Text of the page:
[The Sisters Materassi] is leisurely in a pleasantly old-fashioned way…. It lingers throughout on the details of the dailiest kind of life and out of them creates an entire little world, all wonderfully alive, for Signor Palazzeschi knows exactly what he is about and is sure of his power. This long-drawn-out and unclimactic account of the fatuities of the Materassis, lingerie makers to wealthy Florentines, and of their selfish and selfless devotion to a worthless object, their beautiful, captivating, and amoral nephew, is reminiscent of the novels of Italo Svevo. But with a difference. The buffoonery of a Zeno, the folly of an Emilio Brentani destroy them spiritually. Signor Palazzeschi, though he never loses sight of the spiritual and moral idiocy which animates the self-sacrifice of his victims, sees their folly as conferring on them a perverse minor triumph. Their entirely material and curiously sexual passion for Remo reaps for them the spiritual benefit of being able to continue life on some level meaningful to them when money and the object of passion are gone. In this sense, and as a study of the material destruction of those ripe for destruction the novel is first-rate.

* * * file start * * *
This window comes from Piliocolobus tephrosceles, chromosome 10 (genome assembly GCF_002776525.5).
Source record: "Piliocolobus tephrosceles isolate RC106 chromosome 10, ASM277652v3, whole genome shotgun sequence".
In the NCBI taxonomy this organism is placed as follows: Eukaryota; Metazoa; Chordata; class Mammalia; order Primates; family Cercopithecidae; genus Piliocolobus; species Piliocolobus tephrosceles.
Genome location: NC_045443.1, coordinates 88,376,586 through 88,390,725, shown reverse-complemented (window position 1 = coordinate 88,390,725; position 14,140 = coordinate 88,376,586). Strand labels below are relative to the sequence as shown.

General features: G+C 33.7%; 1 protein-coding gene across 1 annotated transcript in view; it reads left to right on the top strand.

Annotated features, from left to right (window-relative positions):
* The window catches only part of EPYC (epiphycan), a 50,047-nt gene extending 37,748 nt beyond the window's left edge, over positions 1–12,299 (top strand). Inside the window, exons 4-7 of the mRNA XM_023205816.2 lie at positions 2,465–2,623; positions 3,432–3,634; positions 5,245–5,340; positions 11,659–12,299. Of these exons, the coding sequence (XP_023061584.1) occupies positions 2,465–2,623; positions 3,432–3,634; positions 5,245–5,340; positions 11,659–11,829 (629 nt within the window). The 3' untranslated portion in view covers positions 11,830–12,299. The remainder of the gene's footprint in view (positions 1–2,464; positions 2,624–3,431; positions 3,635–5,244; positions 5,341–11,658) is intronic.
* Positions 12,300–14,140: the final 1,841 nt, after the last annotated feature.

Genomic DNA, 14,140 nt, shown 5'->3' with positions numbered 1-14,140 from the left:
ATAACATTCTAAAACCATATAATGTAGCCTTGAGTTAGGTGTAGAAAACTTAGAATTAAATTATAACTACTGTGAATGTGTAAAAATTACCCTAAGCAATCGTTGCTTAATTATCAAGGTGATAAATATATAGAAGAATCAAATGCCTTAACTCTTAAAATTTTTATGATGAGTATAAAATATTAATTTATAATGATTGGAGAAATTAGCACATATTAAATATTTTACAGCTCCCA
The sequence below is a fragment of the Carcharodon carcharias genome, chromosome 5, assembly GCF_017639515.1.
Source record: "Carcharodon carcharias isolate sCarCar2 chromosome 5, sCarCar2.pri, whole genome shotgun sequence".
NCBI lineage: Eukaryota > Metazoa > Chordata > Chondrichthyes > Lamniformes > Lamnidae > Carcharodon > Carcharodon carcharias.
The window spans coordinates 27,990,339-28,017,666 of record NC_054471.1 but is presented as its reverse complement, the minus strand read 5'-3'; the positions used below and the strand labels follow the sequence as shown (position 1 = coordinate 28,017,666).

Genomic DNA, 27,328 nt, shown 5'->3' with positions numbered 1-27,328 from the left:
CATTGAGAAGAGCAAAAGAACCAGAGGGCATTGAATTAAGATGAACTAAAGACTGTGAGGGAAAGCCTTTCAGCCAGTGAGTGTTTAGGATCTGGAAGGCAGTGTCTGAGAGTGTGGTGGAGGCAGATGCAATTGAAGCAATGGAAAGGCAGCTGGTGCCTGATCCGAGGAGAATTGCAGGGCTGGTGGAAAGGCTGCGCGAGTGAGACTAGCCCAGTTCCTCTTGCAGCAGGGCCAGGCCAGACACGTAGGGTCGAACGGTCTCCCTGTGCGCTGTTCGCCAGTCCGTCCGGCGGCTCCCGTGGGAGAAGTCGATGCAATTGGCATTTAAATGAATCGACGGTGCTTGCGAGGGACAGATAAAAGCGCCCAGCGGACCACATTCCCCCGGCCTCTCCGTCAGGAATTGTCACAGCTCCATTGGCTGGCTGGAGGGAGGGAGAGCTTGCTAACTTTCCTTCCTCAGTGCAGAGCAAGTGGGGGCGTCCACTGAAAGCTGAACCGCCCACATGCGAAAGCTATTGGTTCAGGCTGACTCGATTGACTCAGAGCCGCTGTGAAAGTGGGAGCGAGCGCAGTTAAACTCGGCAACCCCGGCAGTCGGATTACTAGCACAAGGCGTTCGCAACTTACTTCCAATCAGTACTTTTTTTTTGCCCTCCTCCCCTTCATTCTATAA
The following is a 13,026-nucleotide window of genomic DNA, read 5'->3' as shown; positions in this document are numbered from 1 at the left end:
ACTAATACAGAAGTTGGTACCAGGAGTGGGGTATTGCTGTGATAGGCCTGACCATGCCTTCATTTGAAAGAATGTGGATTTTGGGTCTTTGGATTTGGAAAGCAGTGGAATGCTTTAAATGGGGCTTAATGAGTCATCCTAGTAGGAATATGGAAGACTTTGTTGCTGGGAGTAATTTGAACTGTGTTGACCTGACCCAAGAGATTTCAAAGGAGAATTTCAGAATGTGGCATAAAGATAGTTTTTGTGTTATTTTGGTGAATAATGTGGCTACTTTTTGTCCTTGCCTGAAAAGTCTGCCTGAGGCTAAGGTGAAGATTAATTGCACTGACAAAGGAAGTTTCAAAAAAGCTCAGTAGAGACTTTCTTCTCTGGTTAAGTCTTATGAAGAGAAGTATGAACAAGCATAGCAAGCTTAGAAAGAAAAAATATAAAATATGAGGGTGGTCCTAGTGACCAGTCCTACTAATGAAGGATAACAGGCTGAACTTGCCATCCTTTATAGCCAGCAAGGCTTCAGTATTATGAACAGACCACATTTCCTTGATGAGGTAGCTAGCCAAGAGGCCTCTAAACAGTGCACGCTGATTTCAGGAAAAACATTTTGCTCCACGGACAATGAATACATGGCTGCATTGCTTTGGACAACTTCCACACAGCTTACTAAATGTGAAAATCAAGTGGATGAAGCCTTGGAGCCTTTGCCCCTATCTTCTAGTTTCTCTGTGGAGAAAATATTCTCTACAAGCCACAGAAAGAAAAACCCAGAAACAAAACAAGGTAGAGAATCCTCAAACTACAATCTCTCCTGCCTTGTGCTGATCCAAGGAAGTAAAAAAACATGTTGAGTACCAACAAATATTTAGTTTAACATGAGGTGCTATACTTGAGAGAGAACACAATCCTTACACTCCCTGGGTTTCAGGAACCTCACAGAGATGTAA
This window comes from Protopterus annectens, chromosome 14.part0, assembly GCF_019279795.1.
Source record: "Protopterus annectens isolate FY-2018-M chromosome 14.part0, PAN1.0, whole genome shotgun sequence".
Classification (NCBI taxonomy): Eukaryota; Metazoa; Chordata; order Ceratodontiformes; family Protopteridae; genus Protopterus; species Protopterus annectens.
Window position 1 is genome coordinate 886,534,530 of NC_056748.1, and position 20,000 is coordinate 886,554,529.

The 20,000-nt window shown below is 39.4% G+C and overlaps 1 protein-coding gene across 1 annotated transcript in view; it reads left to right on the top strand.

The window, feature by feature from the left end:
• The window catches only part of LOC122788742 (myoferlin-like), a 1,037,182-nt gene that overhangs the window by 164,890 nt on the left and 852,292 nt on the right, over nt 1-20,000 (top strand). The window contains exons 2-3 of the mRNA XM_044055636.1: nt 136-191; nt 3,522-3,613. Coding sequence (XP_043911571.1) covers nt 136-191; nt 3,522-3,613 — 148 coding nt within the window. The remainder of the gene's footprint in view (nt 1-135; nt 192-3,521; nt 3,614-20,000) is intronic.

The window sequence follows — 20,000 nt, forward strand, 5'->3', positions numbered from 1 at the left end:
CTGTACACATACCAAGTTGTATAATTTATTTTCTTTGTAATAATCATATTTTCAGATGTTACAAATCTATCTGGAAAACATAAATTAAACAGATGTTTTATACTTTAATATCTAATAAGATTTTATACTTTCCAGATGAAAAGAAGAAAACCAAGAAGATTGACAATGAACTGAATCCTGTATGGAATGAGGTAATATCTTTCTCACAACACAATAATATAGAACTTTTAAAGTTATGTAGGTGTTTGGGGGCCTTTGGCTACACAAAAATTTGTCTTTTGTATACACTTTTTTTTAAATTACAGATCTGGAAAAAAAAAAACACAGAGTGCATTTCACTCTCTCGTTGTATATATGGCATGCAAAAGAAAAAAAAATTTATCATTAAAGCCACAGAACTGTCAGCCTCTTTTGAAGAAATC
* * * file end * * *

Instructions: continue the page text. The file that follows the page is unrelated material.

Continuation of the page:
Technically it is remarkable for the way in which, on occasion, the careful realism is deliberately violated by the introduction of passages of grotesquerie which point up in comic horror the monstrousness of the victor and his victims. (pp. 712, 714)
The portrait of Remo, the temperate and calculating prodigal, is superb…. It is possible to construe him, given the date of The Sisters Materassi, as a sly parable on Fascist youth, though on its surface the novel is set in a political vacuum into which nothing penetrates but the immediate material concerns of the characters. His existence is all Kraft durch Freude, and although his important affiliations are with motorcars, in his radiant and meaningless beauty he reminds one of a figure on a party poster. (p. 714)
Ernest Jones, in Partisan Review (copyright © 1953 by Partisan Review, Inc.), November-December, 1953.